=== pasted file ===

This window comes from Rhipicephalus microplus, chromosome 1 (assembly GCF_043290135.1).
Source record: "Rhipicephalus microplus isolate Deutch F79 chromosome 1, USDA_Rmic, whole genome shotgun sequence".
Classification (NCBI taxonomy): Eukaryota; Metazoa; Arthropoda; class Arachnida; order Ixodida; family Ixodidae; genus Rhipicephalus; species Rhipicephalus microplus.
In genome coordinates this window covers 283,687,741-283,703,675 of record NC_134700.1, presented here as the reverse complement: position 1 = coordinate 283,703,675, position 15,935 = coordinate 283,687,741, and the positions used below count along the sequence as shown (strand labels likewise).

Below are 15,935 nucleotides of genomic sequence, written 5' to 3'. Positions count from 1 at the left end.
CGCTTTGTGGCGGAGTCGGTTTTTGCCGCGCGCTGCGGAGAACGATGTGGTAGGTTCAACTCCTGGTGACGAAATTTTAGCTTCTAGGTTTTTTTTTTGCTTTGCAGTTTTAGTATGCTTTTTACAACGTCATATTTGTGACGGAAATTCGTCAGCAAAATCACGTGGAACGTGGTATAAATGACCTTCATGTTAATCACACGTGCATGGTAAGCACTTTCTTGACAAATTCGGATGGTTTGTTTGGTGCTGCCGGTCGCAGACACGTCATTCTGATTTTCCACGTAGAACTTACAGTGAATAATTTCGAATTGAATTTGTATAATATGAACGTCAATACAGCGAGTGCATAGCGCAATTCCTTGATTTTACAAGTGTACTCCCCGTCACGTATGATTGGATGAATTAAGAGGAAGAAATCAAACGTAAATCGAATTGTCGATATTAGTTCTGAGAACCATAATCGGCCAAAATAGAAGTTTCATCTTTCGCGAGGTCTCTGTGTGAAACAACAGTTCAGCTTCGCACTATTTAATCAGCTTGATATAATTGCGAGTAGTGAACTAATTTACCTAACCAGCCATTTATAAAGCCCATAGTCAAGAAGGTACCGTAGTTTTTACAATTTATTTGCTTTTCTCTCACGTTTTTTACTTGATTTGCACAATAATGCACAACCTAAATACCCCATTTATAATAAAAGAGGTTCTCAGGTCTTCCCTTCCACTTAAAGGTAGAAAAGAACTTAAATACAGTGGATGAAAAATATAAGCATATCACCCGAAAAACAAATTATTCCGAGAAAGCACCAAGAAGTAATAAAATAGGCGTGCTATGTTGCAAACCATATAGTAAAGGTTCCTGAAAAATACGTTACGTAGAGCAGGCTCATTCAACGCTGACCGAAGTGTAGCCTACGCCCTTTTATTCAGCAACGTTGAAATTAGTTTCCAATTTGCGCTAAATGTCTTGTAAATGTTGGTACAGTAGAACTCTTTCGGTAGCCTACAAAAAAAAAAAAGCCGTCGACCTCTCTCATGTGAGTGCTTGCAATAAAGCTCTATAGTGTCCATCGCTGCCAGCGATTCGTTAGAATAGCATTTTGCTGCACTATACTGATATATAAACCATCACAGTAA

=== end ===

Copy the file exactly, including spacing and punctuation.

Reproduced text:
This window comes from Rhipicephalus microplus, chromosome 1 (assembly GCF_043290135.1).
Source record: "Rhipicephalus microplus isolate Deutch F79 chromosome 1, USDA_Rmic, whole genome shotgun sequence".
Classification (NCBI taxonomy): Eukaryota; Metazoa; Arthropoda; class Arachnida; order Ixodida; family Ixodidae; genus Rhipicephalus; species Rhipicephalus microplus.
In genome coordinates this window covers 283,687,741-283,703,675 of record NC_134700.1, presented here as the reverse complement: position 1 = coordinate 283,703,675, position 15,935 = coordinate 283,687,741, and the positions used below count along the sequence as shown (strand labels likewise).

Below are 15,935 nucleotides of genomic sequence, written 5' to 3'. Positions count from 1 at the left end.
CGCTTTGTGGCGGAGTCGGTTTTTGCCGCGCGCTGCGGAGAACGATGTGGTAGGTTCAACTCCTGGTGACGAAATTTTAGCTTCTAGGTTTTTTTTTTGCTTTGCAGTTTTAGTATGCTTTTTACAACGTCATATTTGTGACGGAAATTCGTCAGCAAAATCACGTGGAACGTGGTATAAATGACCTTCATGTTAATCACACGTGCATGGTAAGCACTTTCTTGACAAATTCGGATGGTTTGTTTGGTGCTGCCGGTCGCAGACACGTCATTCTGATTTTCCACGTAGAACTTACAGTGAATAATTTCGAATTGAATTTGTATAATATGAACGTCAATACAGCGAGTGCATAGCGCAATTCCTTGATTTTACAAGTGTACTCCCCGTCACGTATGATTGGATGAATTAAGAGGAAGAAATCAAACGTAAATCGAATTGTCGATATTAGTTCTGAGAACCATAATCGGCCAAAATAGAAGTTTCATCTTTCGCGAGGTCTCTGTGTGAAACAACAGTTCAGCTTCGCACTATTTAATCAGCTTGATATAATTGCGAGTAGTGAACTAATTTACCTAACCAGCCATTTATAAAGCCCATAGTCAAGAAGGTACCGTAGTTTTTACAATTTATTTGCTTTTCTCTCACGTTTTTTACTTGATTTGCACAATAATGCACAACCTAAATACCCCATTTATAATAAAAGAGGTTCTCAGGTCTTCCCTTCCACTTAAAGGTAGAAAAGAACTTAAATACAGTGGATGAAAAATATAAGCATATCACCCGAAAAACAAATTATTCCGAGAAAGCACCAAGAAGTAATAAAATAGGCGTGCTATGTTGCAAACCATATAGTAAAGGTTCCTGAAAAATACGTTACGTAGAGCAGGCTCATTCAACGCTGACCGAAGTGTAGCCTACGCCCTTTTATTCAGCAACGTTGAAATTAGTTTCCAATTTGCGCTAAATGTCTTGTAAATGTTGGTACAGTAGAACTCTTTCGGTAGCCTACAAAAAAAAAAAAGCCGTCGACCTCTCTCATGTGAGTGCTTGCAATAAAGCTCTATAGTGTCCATCGCTGCCAGCGATTCGTTAGAATAGCATTTTGCTGCACTATACTGATATATAAACCATCACAGTAA